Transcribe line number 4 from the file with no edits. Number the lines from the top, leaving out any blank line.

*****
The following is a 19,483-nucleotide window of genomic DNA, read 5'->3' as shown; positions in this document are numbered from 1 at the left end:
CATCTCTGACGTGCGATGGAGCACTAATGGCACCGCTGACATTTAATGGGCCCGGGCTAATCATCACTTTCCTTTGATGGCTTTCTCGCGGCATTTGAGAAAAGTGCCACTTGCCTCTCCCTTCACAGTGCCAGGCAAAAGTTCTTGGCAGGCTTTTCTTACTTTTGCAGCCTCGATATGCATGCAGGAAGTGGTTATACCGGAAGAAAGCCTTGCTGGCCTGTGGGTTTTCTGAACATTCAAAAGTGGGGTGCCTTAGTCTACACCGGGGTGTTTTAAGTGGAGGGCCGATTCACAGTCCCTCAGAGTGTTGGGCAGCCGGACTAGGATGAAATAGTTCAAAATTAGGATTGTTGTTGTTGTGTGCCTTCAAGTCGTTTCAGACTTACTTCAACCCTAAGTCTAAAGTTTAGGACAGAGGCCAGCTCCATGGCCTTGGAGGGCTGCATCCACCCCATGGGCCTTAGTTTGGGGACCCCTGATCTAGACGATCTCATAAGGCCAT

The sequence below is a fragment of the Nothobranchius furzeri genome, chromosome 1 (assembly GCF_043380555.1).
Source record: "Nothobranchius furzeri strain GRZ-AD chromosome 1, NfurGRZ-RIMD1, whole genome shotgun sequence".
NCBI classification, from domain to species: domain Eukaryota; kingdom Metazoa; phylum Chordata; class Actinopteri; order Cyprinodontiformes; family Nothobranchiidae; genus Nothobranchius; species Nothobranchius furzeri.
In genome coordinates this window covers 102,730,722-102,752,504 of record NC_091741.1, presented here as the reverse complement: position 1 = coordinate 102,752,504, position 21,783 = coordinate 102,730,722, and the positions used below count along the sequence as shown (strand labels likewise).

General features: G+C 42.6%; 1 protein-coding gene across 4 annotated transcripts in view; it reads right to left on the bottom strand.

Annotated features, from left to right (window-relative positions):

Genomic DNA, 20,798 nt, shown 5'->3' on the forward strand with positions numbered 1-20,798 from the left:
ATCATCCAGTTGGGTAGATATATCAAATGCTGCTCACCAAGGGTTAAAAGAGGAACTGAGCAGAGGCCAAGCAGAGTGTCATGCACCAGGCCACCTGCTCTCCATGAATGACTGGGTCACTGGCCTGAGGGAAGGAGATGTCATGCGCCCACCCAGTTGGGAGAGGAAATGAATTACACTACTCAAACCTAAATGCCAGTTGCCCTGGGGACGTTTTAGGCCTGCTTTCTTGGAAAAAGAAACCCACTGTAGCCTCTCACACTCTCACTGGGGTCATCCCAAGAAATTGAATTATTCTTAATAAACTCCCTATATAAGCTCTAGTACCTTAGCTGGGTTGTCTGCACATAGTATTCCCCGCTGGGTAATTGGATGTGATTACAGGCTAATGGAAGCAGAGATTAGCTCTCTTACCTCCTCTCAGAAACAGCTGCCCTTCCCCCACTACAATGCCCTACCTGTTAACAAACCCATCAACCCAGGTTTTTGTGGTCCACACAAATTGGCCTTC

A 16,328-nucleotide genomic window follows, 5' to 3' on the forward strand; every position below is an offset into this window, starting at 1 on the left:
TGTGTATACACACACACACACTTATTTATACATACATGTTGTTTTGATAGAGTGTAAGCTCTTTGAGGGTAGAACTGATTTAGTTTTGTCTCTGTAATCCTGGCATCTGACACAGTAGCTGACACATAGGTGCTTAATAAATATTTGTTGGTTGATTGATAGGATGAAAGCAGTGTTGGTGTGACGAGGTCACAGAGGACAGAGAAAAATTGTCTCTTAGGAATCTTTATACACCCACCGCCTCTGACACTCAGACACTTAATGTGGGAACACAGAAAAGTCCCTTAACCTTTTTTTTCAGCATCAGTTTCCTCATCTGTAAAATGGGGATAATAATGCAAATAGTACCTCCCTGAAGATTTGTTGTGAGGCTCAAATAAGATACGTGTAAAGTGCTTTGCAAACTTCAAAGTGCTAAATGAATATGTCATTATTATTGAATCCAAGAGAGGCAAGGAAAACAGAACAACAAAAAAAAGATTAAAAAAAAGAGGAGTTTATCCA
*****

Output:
Source record: "Nothobranchius furzeri strain GRZ-AD chromosome 1, NfurGRZ-RIMD1, whole genome shotgun sequence".